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Dulles to open new airport subway on Tuesday

Officials at Dulles International Airport are previewing their new, $1.5 billion AeroTrain system that will shuttle travelers from the terminal to the gate and replace the airport's mobile lounges. A media tour is being held Monday, and officials plan to open the service to the traveling public on Tuesday morning. The Post's Lisa Rein will have details from the press preview later today.

The new underground train system will have 29 cars and an average wait time of less than two minutes, officials said.

The train system's debut had been delayed when it failed some initial tests.

-- From the Associated Press and staff reports

By Michael Bolden  |  January 25, 2010; 10:51 AM ET
Categories:  Advisories , Airports  
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What do they plan to do with the mobile lounges? I assume they will keep them handy until they are confident that the new Aero train system is working as planned. Then what?

Posted by: jculfsr | January 25, 2010 11:55 AM | Report abuse

The mobile lounges will be sent to the Udvar-Hazy center and turned into amusement rides.

Posted by: chunche | January 25, 2010 11:57 AM | Report abuse

Some of the mobile lounges will need to be retained for international arrivals, as they are, and presumably will continue to be, used to bus the passengers to the International Arrivals Building to clear customs and immigration.

Posted by: 1995hoo | January 25, 2010 12:01 PM | Report abuse

So what are they going to do with the mobile lounges? Sell them on eBay?

Posted by: gilbertbp | January 25, 2010 12:20 PM | Report abuse

And they still need them for Terminal D, which is not yet served by the train.

Posted by: tj722 | January 25, 2010 12:29 PM | Report abuse

"Mobile Lounges" looks like a bus (from another planet), acts like a bus, feels like a bus...why not just call the stupid thing a bus?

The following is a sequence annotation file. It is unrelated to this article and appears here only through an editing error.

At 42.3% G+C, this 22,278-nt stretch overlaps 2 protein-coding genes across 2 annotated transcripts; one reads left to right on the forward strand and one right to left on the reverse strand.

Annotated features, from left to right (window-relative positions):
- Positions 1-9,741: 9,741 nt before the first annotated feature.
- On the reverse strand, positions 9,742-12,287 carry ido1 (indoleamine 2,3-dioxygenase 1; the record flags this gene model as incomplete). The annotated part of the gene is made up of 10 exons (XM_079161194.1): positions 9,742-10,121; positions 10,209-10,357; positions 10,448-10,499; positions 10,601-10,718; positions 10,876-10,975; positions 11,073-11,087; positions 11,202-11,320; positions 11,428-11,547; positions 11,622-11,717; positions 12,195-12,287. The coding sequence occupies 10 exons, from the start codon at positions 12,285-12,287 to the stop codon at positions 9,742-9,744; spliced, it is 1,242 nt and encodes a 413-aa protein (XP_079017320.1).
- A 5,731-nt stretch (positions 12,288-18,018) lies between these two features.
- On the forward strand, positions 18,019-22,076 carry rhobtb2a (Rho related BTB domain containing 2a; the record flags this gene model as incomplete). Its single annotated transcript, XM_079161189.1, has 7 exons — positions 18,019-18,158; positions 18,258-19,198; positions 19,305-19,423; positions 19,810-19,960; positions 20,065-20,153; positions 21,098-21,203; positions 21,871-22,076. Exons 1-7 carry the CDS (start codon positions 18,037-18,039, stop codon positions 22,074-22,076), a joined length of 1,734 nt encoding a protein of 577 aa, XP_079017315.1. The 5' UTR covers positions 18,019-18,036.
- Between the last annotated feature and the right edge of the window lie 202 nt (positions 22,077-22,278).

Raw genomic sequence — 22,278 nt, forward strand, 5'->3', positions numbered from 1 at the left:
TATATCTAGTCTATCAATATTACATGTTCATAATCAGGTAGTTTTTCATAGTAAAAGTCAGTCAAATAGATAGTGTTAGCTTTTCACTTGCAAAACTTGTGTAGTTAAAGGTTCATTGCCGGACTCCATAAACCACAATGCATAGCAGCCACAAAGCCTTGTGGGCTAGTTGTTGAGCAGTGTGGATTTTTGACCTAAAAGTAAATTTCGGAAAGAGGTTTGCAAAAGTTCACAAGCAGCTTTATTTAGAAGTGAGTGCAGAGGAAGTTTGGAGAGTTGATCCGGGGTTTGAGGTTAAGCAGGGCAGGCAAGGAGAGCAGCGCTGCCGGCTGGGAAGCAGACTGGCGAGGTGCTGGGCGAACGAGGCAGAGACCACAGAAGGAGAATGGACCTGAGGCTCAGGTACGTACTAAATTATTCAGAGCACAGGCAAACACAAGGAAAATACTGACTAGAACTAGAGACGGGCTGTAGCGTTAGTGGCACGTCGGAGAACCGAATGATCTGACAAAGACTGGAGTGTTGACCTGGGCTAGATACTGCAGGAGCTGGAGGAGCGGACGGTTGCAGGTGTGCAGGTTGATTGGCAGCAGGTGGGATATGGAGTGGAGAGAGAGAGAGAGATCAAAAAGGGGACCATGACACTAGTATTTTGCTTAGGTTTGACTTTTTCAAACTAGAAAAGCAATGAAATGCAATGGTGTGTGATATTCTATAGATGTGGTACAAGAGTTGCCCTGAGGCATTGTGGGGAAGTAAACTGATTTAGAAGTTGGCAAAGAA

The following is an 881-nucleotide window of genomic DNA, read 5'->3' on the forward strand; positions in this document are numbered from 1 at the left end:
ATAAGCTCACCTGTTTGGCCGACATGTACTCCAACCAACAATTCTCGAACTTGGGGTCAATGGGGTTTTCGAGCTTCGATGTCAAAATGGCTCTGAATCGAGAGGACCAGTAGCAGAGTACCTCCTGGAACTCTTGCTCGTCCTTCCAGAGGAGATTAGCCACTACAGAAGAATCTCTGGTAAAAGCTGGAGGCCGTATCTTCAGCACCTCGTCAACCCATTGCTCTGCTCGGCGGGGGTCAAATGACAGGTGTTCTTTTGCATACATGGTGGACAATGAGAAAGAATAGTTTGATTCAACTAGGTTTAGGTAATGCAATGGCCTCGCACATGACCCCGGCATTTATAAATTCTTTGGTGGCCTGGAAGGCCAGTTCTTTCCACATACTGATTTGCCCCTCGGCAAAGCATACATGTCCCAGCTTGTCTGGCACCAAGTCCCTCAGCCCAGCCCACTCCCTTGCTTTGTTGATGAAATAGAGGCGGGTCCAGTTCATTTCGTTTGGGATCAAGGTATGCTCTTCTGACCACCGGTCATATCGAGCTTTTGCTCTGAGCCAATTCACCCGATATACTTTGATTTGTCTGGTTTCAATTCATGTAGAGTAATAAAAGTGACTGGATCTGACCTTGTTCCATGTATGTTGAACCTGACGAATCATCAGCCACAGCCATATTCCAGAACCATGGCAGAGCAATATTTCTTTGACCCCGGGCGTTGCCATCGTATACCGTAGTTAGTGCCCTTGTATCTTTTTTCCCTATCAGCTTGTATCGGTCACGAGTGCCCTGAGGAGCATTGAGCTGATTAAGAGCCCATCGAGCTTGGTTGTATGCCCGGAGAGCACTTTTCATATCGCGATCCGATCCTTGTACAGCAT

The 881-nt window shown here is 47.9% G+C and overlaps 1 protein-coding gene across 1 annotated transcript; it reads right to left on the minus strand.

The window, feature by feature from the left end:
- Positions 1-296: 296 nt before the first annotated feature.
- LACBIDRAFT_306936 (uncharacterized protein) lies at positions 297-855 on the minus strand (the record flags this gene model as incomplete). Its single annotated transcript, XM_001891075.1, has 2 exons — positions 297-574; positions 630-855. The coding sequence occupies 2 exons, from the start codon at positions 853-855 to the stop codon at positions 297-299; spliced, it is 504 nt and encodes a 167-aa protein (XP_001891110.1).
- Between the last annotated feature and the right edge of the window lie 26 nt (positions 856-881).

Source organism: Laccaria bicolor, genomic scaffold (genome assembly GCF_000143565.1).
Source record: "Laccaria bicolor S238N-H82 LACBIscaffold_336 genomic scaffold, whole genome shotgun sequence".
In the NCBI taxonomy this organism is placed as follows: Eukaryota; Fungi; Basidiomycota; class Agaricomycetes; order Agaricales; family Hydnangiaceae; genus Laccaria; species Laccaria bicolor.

Posted by: thetan | January 25, 2010 12:41 PM | Report abuse

If this subway is run the same way everything else has been at that airport... I expect it to cost taxpayers and flyers over 1 trillion dollars in repairs and upgrades over 10 years....

Remember.. a trillion is the old billion... Inflation is a killer isnt it?

Ever ask why they did away with the Big Mac Index?

Posted by: ProveMeWrong | January 25, 2010 12:53 PM | Report abuse

They probably could recover some of their costs by selling the 'mobile lounges' on Ebay. You can buy anything on Ebay.

Posted by: Sitka1 | January 25, 2010 12:58 PM | Report abuse

Technically Dulles has two types of "mobile lounges" (or "people-packers" as my father called them). There are the ones used to ferry passengers to the midfield terminals; those have flat roofs. Then there are the ones called "Plane Mates," easily identified by the two column-like things that stick up from the roof. Those were the original idea. When Dulles was built, the concept was that the planes would almost all use remote stands and that passengers would ride the little buses directly to (and from) the planes, boarding from the buses. That idea obviously flopped when the Jetway was developed and became popular at other airports, although Dulles still uses the "Plane Mates" in situations where a gate isn't available (forcing a plane to a remote stand), or where a plane isn't going to the terminal (Air France's final Concorde flight to Dulles in 2003 is a good example), or where they want to use multiple buses to offload an incoming international flight as quickly as possible. I wouldn't be surprised if they keep some of the "Plane Mates" around for this sort of thing. At other airports (Heathrow is a notable one) boarding stairs are used at remote stands and passengers then take ordinary shuttle buses, but given the choice I'd take the Plane Mate over boarding stairs any day.

You can see a Plane Mate in use here:

Posted by: 1995hoo | January 25, 2010 1:07 PM | Report abuse

+but given the choice I'd take the Plane Mate over boarding stairs any day.+

Me too.

Posted by: chunche | January 25, 2010 1:36 PM | Report abuse